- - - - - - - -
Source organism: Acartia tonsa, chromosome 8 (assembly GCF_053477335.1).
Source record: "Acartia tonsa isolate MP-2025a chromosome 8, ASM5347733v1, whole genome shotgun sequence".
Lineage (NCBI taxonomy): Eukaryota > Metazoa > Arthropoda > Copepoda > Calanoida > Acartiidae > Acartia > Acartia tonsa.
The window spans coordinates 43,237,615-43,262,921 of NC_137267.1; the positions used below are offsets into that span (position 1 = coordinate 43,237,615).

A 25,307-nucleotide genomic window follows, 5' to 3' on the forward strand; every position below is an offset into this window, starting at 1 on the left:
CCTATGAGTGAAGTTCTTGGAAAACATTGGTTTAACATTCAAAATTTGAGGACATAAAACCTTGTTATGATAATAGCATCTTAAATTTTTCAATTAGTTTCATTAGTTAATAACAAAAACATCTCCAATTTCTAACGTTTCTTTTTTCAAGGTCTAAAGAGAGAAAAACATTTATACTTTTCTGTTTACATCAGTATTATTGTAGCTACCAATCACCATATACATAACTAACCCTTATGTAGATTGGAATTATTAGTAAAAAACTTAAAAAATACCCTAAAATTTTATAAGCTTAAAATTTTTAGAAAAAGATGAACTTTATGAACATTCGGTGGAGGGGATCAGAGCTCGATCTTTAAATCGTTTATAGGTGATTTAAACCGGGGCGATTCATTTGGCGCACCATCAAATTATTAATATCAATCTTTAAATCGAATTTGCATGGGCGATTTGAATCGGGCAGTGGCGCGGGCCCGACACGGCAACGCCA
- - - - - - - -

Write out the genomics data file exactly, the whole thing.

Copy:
Source organism: Acartia tonsa, chromosome 8 (assembly GCF_053477335.1).
Source record: "Acartia tonsa isolate MP-2025a chromosome 8, ASM5347733v1, whole genome shotgun sequence".
Lineage (NCBI taxonomy): Eukaryota > Metazoa > Arthropoda > Copepoda > Calanoida > Acartiidae > Acartia > Acartia tonsa.
The window spans coordinates 43,237,615-43,262,921 of NC_137267.1; the positions used below are offsets into that span (position 1 = coordinate 43,237,615).

A 25,307-nucleotide genomic window follows, 5' to 3' on the forward strand; every position below is an offset into this window, starting at 1 on the left:
CCTATGAGTGAAGTTCTTGGAAAACATTGGTTTAACATTCAAAATTTGAGGACATAAAACCTTGTTATGATAATAGCATCTTAAATTTTTCAATTAGTTTCATTAGTTAATAACAAAAACATCTCCAATTTCTAACGTTTCTTTTTTCAAGGTCTAAAGAGAGAAAAACATTTATACTTTTCTGTTTACATCAGTATTATTGTAGCTACCAATCACCATATACATAACTAACCCTTATGTAGATTGGAATTATTAGTAAAAAACTTAAAAAATACCCTAAAATTTTATAAGCTTAAAATTTTTAGAAAAAGATGAACTTTATGAACATTCGGTGGAGGGGATCAGAGCTCGATCTTTAAATCGTTTATAGGTGATTTAAACCGGGGCGATTCATTTGGCGCACCATCAAATTATTAATATCAATCTTTAAATCGAATTTGCATGGGCGATTTGAATCGGGCAGTGGCGCGGGCCCGACACGGCAACGCCA